Sunday, September 16, 2012

Tim Graham Sews Confusion on NPR and Anti-Gay Pol

MRCWatch Dept. - Once upon a time, not so long ago, there was a fellow in Maryland who sent a letter to Baltimore Ravens owner Steve Bisciotti. It was an ugly letter, from a politician with an ugly anti-gay history. The politician, a state legislator (and Baptist minister) who answered to the name of Emmet C.  Burns, had noticed that Ravens linebacker Brendon Ayabedejo was campaigning against a ballot initiative in Maryland aimed at overturning the state’s law allowing for same-sex marriage. He didn’t like that very much. When he wrote that ugly letter, it was to demand that the Ravens owner make Ayabedejo shut up, and not talk about this anymore. As he sat on the state legislature’s committee charged with regulating the Baltimore Ravens, this letter was rather threatening.

Less than a week ago, Ken Shepherd got his wires royally crossed and penned a brief whine about the very little coverage this story was receiving. Shepherd had become so lost in a political persecution fantasy--his view was that the story would be getting lots of coverage if the state legislator had been a Republican, rather than a Democrat--that he never seemed to realize the extent to which this lack of coverage worked so violently against Newsbusters' central premise of a "liberal press." An anti-gay state legislator tried to silence a same-sex marriage advocate and the press, for the most part, didn’t care.

A few days went by and National Public Radio did cover the story. Is Newsbusters happy?


Newsbusters is complaining.

NPR interviewed Ayabedejo and Minnesota Vikings punter Chris Kluwe, who had written an open letter in response to Burns. That open letter becomes the point of attack today for NB’s Tim Graham, who called it “a profane, nasty open letter” and went on to pout:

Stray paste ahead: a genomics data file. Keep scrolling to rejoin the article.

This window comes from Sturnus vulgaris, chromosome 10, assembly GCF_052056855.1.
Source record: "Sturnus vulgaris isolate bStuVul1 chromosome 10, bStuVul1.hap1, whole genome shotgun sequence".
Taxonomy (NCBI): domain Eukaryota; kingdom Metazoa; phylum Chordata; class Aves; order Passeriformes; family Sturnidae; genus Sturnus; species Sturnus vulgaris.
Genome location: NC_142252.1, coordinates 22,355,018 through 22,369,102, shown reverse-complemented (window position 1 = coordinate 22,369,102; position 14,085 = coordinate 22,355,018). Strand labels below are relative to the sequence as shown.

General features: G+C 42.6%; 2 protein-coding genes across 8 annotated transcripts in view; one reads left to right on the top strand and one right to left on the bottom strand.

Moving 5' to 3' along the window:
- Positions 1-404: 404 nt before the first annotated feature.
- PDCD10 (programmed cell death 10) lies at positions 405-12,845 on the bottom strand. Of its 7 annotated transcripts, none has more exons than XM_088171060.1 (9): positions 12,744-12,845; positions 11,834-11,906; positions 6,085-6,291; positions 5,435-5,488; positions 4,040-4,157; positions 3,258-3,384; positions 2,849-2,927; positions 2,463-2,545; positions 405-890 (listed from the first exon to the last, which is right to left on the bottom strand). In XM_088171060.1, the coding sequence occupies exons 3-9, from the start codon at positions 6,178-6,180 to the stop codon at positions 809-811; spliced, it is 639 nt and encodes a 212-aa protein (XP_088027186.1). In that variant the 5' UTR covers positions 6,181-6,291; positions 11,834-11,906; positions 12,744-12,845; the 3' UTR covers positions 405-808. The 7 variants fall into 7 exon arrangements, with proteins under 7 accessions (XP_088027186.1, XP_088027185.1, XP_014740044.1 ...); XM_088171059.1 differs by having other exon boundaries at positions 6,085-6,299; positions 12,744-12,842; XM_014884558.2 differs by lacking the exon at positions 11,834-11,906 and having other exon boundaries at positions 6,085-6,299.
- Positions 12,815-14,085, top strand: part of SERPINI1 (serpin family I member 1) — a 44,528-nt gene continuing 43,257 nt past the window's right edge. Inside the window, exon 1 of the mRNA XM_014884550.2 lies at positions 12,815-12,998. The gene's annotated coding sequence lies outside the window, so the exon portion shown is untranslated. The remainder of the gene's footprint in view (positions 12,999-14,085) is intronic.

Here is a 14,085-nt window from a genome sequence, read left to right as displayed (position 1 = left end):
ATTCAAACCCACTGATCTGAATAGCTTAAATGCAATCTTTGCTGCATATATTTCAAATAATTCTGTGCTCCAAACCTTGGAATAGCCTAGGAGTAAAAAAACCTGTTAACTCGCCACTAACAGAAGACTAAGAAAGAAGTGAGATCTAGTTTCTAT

"It's a little bit bizarre that NPR, that alleged beacon of quiet and civil discourse, wouldn’t take exception or even ask Kluwe about his profanity and rudeness."

Of course, Kluwe was responding to a hate-mongering politician who was trying to throw his weight around and get the owner of the Ravens to stifle the speech of one of his players. It’s hard to argue that a great deal of nastiness, profanity and rudeness isn’t entirely appropriate in such a situation but that’s exactly the case Graham tries to make. In the process, he turns reality on its head in classic Newsbuster fashion:

"His [Kluwe’s] first sentence was 'I find it inconceivable that you are an elected official of Maryland’s state government. Your vitriolic hatred and bigotry make me ashamed and disgusted to think that you are in any way responsible for shaping policy at any level.' Kluwe’s one of those intolerant leftists who thinks conservatives should never speak or have a place at the table. No wonder NPR likes him."

So as Graham sees it, Burns, who actually did try to silence someone, isn’t the one who gets this abuse. Instead, Kluwe, for objecting to this effort, is the intolerant fellow who would silence those with whom he disagrees.

Graham also complains that the interview offered "no consideration of conservative questions" (from the questions he lists to demonstrate this, it offered no consideration of any liberal ones, either) and asserts that "one way the 'mainstream' media makes the liberal position the 'mainstream' is by ignoring the religious, conservative opposition..."[*] That persecution narrative again. The "religious, conservative opposition" in this case is a politician whose hatred of gays led him to blatantly use his position to try to silence someone for the crime of publicly disagreeing over same-sex marriage. Can anyone other than Graham seriously argue we should feel bad that he wasn’t interviewed, as well?



[*] The press doesn’t have to make "the liberal position the ‘mainstream'"; it already is the mainstream. Polling has shown overwhelming public support for official recognition of same-sex relationships extending back at least 8 years and majority public support for same-sex marriage since May 2011.

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